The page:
Novartis’ longdrawn-out efforts to buy out the 23% stake of eye care specialist Alcon seem tohave borne fruit after the Swiss major sweetened the deal to minorityshareholders.

Novartis recentlybought Nestle's remaining 52% stake for $180 per share, bringing theBasel-headquartered giant's' ownership of Alcon to 77%. However the offer of2.8 Novartis shares for each Alcon share made to minority stockholders wasrepeatedly rejected as too low by Alcon's independent directors committee.

Nowan agreement has been reached which will see the minority shareholders get up to 2.8 Novartisshares and a contingent value amount (CVA) of $168 for each outstandingshare they hold in Alcon. The total merger consideration for the minorityinterest will be in the region of $12.90 billion, bringing the total deal valueto some $51.60 billion.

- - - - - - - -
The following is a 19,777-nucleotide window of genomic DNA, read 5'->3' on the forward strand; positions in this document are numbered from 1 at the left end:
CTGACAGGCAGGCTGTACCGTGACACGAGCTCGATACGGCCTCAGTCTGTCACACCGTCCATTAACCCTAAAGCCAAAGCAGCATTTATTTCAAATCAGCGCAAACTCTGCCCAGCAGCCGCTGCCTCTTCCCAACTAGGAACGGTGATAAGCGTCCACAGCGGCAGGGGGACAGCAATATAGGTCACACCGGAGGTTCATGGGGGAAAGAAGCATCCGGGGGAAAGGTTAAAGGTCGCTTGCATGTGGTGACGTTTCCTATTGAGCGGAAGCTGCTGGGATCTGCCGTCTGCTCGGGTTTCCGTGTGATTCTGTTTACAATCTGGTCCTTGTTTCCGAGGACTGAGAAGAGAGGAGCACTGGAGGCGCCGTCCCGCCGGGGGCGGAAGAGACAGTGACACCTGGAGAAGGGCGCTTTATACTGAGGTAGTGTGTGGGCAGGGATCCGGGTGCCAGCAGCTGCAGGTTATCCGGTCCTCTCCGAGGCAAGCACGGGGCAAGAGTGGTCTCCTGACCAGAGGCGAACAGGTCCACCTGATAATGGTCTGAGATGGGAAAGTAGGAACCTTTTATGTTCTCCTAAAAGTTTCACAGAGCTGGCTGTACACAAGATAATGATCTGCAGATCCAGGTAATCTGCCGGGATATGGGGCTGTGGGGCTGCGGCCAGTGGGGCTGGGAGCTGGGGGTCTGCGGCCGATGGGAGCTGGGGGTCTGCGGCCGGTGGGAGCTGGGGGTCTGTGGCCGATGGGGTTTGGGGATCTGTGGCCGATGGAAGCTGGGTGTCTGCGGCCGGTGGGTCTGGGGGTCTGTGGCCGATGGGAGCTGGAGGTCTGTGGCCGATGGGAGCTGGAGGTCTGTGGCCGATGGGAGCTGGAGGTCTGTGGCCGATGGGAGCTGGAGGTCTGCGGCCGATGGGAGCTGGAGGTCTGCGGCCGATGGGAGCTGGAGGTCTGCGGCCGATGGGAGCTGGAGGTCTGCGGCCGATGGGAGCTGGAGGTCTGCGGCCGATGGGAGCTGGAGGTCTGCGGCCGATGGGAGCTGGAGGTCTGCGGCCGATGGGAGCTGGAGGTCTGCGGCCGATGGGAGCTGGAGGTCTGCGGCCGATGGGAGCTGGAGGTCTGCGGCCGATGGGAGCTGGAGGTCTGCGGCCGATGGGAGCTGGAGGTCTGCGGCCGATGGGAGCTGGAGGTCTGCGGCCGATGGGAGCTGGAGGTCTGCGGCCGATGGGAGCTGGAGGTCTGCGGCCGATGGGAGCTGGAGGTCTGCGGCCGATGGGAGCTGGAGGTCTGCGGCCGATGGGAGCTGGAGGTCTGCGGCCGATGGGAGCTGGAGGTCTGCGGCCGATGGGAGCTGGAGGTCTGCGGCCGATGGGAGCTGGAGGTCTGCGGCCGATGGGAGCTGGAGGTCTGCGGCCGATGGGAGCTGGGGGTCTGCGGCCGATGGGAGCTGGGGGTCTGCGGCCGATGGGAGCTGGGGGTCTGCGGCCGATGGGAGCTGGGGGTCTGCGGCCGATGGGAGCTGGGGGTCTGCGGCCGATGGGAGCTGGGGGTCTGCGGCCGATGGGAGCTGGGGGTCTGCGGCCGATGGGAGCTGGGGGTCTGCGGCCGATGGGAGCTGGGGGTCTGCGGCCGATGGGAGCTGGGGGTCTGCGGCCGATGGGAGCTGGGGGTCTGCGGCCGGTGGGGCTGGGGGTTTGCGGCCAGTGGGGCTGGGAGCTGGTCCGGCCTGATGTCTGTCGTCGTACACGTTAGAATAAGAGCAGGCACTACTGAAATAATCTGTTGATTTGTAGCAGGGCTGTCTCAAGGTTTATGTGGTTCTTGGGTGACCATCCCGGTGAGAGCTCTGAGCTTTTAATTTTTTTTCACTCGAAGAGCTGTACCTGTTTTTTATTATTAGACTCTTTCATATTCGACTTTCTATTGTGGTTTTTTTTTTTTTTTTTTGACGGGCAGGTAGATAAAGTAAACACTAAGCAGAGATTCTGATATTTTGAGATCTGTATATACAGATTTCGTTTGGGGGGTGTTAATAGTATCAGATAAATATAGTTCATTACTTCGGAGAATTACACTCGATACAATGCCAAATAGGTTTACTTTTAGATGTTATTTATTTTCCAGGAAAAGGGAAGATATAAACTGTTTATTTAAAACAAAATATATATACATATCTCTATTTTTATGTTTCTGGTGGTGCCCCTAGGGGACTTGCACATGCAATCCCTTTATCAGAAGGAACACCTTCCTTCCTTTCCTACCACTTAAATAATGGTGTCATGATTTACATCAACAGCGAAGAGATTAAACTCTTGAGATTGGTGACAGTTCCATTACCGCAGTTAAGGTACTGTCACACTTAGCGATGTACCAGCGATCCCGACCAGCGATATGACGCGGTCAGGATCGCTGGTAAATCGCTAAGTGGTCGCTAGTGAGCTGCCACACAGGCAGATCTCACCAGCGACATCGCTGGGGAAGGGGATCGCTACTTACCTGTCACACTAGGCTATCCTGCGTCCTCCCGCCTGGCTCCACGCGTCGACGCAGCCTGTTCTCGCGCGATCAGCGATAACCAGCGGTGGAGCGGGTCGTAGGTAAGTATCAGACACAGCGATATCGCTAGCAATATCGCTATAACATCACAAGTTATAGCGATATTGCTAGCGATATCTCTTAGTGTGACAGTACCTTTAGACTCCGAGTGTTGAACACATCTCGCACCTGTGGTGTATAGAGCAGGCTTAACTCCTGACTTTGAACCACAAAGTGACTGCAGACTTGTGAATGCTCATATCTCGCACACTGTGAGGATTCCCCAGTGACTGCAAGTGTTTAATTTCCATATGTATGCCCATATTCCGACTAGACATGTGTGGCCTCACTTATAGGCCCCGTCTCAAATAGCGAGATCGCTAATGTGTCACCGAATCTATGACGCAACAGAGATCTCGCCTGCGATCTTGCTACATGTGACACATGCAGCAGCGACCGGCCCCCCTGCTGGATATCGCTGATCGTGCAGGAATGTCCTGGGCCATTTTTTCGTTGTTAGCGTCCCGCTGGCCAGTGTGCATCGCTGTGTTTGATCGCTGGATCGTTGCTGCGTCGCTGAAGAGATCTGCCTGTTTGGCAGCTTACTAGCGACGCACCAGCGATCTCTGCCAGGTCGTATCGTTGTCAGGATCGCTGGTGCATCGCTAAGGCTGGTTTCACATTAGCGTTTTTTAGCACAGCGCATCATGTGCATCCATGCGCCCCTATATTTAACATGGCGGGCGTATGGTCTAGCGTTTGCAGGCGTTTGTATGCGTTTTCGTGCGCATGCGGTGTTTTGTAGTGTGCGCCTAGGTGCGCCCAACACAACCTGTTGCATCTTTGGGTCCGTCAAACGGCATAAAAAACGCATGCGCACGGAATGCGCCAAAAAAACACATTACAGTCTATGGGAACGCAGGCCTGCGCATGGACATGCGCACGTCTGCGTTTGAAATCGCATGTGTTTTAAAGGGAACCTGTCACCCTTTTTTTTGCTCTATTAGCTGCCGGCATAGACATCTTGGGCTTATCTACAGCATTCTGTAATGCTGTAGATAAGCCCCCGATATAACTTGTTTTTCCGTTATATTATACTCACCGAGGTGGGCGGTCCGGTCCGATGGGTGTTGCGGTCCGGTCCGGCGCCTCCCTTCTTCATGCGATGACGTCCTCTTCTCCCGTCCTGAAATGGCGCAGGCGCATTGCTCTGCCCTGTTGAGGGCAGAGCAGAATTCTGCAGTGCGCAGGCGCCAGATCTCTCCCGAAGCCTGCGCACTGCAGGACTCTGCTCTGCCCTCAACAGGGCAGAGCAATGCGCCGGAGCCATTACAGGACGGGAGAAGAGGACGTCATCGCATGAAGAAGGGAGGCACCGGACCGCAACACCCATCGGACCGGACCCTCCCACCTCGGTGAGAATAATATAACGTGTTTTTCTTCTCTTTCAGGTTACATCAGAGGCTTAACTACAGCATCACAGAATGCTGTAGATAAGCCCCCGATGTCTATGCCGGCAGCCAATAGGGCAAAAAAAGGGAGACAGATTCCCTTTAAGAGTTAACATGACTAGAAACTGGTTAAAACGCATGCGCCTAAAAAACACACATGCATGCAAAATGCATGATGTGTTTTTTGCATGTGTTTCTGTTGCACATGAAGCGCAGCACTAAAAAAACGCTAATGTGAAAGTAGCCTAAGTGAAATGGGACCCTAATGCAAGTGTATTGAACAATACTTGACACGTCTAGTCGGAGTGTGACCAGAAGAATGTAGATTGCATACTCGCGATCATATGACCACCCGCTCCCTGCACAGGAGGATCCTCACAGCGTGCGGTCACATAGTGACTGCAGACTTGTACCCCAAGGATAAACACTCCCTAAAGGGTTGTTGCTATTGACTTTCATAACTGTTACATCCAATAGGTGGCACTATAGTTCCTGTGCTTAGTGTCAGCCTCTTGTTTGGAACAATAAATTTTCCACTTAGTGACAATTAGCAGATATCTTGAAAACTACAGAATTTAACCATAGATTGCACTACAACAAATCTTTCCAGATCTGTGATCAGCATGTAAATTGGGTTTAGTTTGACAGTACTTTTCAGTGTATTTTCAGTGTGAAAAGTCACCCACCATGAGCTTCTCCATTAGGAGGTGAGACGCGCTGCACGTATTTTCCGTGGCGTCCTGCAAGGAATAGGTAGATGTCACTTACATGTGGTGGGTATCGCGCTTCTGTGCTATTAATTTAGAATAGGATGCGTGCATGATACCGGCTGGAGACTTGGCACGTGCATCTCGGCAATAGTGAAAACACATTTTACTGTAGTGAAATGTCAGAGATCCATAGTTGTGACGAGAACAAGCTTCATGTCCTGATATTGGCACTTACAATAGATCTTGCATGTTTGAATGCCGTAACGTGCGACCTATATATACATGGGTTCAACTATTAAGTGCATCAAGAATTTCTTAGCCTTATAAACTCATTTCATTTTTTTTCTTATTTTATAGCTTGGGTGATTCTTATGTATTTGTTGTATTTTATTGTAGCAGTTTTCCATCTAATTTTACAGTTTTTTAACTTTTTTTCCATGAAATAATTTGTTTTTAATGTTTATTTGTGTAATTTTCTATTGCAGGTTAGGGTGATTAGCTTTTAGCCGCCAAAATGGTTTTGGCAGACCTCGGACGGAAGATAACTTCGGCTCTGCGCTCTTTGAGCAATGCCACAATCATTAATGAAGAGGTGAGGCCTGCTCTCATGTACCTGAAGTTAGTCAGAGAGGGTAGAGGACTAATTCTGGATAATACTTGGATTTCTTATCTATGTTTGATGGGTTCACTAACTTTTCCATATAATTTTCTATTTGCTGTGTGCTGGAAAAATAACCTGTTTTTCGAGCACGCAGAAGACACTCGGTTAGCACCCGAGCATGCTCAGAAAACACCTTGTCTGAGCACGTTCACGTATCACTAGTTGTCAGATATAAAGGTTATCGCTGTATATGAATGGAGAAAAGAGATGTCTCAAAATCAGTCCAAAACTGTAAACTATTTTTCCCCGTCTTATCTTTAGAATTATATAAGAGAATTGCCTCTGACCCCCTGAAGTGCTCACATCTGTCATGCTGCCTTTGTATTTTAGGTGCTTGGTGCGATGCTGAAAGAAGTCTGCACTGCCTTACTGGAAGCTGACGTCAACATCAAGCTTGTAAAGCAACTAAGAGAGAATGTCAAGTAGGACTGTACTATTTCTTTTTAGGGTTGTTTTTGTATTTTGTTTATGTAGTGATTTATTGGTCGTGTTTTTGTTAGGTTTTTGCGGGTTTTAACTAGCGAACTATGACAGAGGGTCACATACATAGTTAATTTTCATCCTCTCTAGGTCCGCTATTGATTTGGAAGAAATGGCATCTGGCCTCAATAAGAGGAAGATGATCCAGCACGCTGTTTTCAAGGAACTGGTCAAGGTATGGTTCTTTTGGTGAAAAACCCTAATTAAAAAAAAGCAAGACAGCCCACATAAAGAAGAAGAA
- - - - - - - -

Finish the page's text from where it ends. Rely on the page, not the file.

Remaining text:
Inorder to pay for the deal, Novartis is launching a share buyback programmeworth around $5 billion and use $900 million in cash. The transaction is expected tobe 3% dilutive to fully diluted earnings per share.

Daniel Vasella,Novartis’ chairman, said that “the full merger is the logical conclusion of ourinitial strategic investment in Alcon," making the firm “the global leaderin eye care, a rapidly-expanding, innovative platform based on the growingneeds of an aging population”. Chief executive Joe Jimenez added that “thegrowth synergies here are significant, as Alcon will be the eye caredevelopment engine for our best-in-class research organisation, and willleverage the Novartis market access capabilities outside the USA”.

ThomasPlaskett, chairman of the Alcon IDC who had been extremely critical ofNovartis’ methods in pushing through the acquisition, said the agreement is“the culmination of a lengthy and robust series of negotiations…that resultedin a fair value for all stakeholders”. He added that “we are delighted torecommend this negotiated transaction to the Alcon board of directors."